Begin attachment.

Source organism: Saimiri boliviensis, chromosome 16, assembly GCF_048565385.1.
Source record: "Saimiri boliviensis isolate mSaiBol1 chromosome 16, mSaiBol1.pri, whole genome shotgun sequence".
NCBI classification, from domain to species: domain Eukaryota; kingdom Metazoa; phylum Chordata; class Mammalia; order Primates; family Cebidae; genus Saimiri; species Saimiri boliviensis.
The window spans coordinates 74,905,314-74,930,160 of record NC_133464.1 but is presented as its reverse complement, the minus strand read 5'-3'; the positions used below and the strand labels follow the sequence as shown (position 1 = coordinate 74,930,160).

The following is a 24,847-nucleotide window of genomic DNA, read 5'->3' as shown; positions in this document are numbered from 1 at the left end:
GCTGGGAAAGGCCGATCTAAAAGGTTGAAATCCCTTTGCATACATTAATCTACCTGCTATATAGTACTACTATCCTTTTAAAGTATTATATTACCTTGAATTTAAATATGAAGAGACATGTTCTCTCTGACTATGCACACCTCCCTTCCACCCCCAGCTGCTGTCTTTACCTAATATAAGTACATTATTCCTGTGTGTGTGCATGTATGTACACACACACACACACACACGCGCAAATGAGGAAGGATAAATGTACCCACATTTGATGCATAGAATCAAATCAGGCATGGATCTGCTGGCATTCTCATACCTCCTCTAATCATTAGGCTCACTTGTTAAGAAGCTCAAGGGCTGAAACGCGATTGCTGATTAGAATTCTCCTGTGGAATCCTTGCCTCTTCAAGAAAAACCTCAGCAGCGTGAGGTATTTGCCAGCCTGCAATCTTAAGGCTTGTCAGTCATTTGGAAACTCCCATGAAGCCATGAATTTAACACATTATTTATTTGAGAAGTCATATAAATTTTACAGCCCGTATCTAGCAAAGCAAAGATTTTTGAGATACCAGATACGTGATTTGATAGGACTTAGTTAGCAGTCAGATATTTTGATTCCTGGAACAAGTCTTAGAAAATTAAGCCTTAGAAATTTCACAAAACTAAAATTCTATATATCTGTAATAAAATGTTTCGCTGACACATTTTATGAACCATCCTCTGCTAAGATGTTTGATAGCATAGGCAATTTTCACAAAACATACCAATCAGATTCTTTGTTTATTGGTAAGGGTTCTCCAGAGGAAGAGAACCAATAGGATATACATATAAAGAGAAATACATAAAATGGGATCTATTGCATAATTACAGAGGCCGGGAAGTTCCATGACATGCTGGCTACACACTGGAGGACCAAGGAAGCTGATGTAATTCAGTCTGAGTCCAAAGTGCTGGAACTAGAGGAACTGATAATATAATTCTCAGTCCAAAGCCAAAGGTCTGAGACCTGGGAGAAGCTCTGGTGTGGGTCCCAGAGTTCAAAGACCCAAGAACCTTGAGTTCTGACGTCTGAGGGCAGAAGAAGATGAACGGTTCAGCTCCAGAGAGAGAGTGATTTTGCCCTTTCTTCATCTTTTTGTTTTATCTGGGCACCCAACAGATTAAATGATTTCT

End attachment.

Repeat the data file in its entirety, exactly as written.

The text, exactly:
Source organism: Saimiri boliviensis, chromosome 16, assembly GCF_048565385.1.
Source record: "Saimiri boliviensis isolate mSaiBol1 chromosome 16, mSaiBol1.pri, whole genome shotgun sequence".
NCBI classification, from domain to species: domain Eukaryota; kingdom Metazoa; phylum Chordata; class Mammalia; order Primates; family Cebidae; genus Saimiri; species Saimiri boliviensis.
The window spans coordinates 74,905,314-74,930,160 of record NC_133464.1 but is presented as its reverse complement, the minus strand read 5'-3'; the positions used below and the strand labels follow the sequence as shown (position 1 = coordinate 74,930,160).

The following is a 24,847-nucleotide window of genomic DNA, read 5'->3' as shown; positions in this document are numbered from 1 at the left end:
GCTGGGAAAGGCCGATCTAAAAGGTTGAAATCCCTTTGCATACATTAATCTACCTGCTATATAGTACTACTATCCTTTTAAAGTATTATATTACCTTGAATTTAAATATGAAGAGACATGTTCTCTCTGACTATGCACACCTCCCTTCCACCCCCAGCTGCTGTCTTTACCTAATATAAGTACATTATTCCTGTGTGTGTGCATGTATGTACACACACACACACACACACGCGCAAATGAGGAAGGATAAATGTACCCACATTTGATGCATAGAATCAAATCAGGCATGGATCTGCTGGCATTCTCATACCTCCTCTAATCATTAGGCTCACTTGTTAAGAAGCTCAAGGGCTGAAACGCGATTGCTGATTAGAATTCTCCTGTGGAATCCTTGCCTCTTCAAGAAAAACCTCAGCAGCGTGAGGTATTTGCCAGCCTGCAATCTTAAGGCTTGTCAGTCATTTGGAAACTCCCATGAAGCCATGAATTTAACACATTATTTATTTGAGAAGTCATATAAATTTTACAGCCCGTATCTAGCAAAGCAAAGATTTTTGAGATACCAGATACGTGATTTGATAGGACTTAGTTAGCAGTCAGATATTTTGATTCCTGGAACAAGTCTTAGAAAATTAAGCCTTAGAAATTTCACAAAACTAAAATTCTATATATCTGTAATAAAATGTTTCGCTGACACATTTTATGAACCATCCTCTGCTAAGATGTTTGATAGCATAGGCAATTTTCACAAAACATACCAATCAGATTCTTTGTTTATTGGTAAGGGTTCTCCAGAGGAAGAGAACCAATAGGATATACATATAAAGAGAAATACATAAAATGGGATCTATTGCATAATTACAGAGGCCGGGAAGTTCCATGACATGCTGGCTACACACTGGAGGACCAAGGAAGCTGATGTAATTCAGTCTGAGTCCAAAGTGCTGGAACTAGAGGAACTGATAATATAATTCTCAGTCCAAAGCCAAAGGTCTGAGACCTGGGAGAAGCTCTGGTGTGGGTCCCAGAGTTCAAAGACCCAAGAACCTTGAGTTCTGACGTCTGAGGGCAGAAGAAGATGAACGGTTCAGCTCCAGAGAGAGAGTGATTTTGCCCTTTCTTCATCTTTTTGTTTTATCTGGGCACCCAACAGATTAAATGATTTCT